The issue of what constitutes 'the good', in persons, in relationships and in society is an interesting one. It is far less straightforward than many assume, says Simon Barrow. He highlights the importance of theology, and the Christian doctrine of God in particular, for appreciating how we arrive at 'goodness', and how we develop an ethic based on communal virtue in the church and beyond.
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In the face of a couple of glaring examples to the contrary, politicians may, through necessity, learn the outward usages of integrity, says Jill Segger. In all probability, that will still conceal a degree of hypocrisy, but even the imitation of virtue may eventually lead to the real thing.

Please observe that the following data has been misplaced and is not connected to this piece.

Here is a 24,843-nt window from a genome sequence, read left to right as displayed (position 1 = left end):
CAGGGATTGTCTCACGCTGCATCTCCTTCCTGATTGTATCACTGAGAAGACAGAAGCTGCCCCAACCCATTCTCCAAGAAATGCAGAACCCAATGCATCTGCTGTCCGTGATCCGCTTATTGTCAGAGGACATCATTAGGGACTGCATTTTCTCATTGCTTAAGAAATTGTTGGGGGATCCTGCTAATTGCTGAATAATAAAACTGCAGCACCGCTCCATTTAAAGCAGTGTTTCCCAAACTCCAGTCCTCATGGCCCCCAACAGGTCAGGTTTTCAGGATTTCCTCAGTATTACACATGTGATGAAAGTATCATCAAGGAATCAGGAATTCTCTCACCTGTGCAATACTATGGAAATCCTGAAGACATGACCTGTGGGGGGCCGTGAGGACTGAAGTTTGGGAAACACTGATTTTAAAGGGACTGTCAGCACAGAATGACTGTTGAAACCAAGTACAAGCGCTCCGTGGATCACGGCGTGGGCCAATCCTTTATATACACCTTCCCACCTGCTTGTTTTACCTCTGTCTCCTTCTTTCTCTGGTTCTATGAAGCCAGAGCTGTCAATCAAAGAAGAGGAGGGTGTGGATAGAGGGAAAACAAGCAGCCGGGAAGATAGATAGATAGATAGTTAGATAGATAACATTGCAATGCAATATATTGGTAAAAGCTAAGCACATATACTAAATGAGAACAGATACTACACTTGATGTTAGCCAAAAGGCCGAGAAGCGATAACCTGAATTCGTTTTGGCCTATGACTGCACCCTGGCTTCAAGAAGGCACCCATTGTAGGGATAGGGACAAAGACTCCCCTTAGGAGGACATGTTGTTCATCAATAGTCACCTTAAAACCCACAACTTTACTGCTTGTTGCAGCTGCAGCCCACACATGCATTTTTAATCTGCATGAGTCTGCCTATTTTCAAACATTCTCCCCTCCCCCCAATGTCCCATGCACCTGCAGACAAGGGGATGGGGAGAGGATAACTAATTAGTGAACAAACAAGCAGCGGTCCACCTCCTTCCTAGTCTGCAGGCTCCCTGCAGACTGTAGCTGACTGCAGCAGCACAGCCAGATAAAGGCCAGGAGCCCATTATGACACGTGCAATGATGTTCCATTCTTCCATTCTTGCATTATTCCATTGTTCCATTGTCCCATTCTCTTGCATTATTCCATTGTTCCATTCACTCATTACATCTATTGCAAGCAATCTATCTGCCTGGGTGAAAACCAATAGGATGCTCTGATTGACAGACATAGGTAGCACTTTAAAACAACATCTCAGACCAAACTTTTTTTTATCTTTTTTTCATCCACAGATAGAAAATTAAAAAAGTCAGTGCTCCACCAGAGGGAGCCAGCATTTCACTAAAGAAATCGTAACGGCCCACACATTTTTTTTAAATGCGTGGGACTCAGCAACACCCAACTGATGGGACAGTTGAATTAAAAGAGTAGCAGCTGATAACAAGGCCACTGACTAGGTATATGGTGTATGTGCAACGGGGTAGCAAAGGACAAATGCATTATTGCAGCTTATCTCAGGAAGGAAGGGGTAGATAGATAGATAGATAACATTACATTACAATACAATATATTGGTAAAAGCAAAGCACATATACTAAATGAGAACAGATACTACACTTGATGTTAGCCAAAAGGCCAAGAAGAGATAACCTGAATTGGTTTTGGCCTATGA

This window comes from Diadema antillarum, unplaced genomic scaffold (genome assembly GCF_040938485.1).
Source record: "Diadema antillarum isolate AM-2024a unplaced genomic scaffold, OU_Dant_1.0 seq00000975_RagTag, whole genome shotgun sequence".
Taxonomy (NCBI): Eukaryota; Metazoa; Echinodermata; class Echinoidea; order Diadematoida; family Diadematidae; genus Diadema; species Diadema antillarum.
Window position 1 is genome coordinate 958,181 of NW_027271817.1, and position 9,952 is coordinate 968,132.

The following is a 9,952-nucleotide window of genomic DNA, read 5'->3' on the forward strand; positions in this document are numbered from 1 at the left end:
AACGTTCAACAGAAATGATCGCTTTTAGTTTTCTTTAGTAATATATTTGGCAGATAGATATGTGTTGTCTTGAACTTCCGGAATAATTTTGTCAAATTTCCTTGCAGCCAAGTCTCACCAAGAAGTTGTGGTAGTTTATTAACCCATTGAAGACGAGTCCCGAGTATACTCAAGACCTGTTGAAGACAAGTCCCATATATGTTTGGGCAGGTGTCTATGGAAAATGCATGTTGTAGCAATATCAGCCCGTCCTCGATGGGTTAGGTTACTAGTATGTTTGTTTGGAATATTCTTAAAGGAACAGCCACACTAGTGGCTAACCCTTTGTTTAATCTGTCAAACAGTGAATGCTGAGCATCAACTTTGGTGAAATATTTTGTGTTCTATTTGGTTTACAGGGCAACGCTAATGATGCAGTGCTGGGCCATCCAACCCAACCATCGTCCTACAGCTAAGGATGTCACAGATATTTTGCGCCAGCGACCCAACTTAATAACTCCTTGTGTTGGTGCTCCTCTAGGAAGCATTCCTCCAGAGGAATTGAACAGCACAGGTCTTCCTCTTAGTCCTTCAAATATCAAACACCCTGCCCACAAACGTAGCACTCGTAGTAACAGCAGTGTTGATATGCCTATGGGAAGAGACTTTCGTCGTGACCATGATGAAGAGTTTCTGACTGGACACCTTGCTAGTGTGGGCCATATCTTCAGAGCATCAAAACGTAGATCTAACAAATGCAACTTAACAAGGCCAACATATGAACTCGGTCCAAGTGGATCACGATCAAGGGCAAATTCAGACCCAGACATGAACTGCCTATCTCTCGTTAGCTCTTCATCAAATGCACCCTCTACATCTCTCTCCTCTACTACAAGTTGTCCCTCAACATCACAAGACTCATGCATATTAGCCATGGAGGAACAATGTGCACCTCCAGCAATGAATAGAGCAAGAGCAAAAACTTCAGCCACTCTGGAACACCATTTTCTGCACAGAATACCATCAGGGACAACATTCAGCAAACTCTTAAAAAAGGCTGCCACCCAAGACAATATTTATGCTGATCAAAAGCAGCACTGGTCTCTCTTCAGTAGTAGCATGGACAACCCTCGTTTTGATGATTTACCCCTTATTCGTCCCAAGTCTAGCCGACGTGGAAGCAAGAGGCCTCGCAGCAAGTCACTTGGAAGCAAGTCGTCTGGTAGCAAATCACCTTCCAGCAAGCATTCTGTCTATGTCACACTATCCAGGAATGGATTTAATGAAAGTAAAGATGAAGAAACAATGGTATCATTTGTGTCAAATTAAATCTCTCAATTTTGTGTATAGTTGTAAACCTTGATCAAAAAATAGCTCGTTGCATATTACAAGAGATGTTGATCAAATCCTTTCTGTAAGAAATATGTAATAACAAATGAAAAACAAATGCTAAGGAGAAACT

Thinking back a year or so, to the Convention on Modern Liberty, I am struck by the fact that the one thing that stands out in my memory was author Phillip Pullman's address, in which he laid out a vision of public policy as it could be if it focused on promoting our virtues, rather than protecting us from our vices
The Gospel has been much talked about but practically sidelined under Christendom, says Jonathan Bartley. Rediscovering the radicalism of Jesus' message is vital to the recovery of a proper public role for Christian faith.